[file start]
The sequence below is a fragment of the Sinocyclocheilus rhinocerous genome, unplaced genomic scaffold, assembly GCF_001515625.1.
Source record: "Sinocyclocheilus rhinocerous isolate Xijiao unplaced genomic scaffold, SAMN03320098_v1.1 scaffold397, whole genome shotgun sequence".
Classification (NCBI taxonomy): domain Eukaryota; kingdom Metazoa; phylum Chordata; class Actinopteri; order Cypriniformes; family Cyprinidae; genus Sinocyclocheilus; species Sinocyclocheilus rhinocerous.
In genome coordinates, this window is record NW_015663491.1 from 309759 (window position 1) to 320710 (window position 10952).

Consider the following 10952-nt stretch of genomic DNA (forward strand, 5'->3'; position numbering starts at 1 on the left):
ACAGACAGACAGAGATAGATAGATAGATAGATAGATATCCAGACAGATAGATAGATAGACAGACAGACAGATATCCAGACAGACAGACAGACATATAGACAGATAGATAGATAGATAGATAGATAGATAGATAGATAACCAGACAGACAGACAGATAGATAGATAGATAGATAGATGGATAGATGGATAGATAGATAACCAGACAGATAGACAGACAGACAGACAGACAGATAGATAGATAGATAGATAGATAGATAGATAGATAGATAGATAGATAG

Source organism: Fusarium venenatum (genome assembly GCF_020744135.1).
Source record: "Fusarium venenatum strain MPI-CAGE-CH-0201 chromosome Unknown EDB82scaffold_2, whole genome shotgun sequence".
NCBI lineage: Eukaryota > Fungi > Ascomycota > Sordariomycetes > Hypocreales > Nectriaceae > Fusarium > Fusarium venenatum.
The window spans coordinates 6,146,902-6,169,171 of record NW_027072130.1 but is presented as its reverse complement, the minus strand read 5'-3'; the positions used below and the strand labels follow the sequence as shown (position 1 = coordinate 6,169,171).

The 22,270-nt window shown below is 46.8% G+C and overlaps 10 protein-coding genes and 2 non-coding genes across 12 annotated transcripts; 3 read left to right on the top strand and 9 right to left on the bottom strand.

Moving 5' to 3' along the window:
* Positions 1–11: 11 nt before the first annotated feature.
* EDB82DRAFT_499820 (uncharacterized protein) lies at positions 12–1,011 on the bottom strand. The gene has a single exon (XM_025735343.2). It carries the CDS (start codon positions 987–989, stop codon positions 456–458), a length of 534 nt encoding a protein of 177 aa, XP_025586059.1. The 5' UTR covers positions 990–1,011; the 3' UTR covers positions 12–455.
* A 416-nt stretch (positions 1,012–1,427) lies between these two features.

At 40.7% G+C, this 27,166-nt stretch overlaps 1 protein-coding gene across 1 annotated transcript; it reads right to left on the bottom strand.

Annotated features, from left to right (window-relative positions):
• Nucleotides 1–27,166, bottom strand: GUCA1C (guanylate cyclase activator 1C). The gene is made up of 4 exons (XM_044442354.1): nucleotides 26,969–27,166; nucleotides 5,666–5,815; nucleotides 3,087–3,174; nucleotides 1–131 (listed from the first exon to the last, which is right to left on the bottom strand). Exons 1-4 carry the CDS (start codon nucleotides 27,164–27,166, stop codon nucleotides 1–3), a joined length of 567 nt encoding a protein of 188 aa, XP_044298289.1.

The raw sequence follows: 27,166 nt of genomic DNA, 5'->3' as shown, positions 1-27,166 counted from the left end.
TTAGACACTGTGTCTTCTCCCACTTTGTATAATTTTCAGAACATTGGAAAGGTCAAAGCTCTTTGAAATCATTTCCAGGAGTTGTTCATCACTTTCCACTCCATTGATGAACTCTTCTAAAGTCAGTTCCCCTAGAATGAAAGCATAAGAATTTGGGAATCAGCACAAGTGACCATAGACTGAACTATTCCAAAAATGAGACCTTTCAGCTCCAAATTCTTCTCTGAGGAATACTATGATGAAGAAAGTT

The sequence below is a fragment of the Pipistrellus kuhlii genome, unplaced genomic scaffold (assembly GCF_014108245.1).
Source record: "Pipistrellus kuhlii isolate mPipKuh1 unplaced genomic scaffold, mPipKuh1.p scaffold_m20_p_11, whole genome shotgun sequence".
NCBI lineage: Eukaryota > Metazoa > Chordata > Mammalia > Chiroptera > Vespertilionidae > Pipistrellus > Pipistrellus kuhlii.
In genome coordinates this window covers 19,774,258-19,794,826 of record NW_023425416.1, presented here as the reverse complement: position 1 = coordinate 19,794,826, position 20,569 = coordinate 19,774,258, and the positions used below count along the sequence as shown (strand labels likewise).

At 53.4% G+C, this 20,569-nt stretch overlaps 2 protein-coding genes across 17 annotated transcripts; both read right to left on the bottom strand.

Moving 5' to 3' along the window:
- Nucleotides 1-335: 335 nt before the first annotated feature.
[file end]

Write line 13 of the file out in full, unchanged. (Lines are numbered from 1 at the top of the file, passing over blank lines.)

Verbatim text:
* Positions 1–11: 11 nt before the first annotated feature.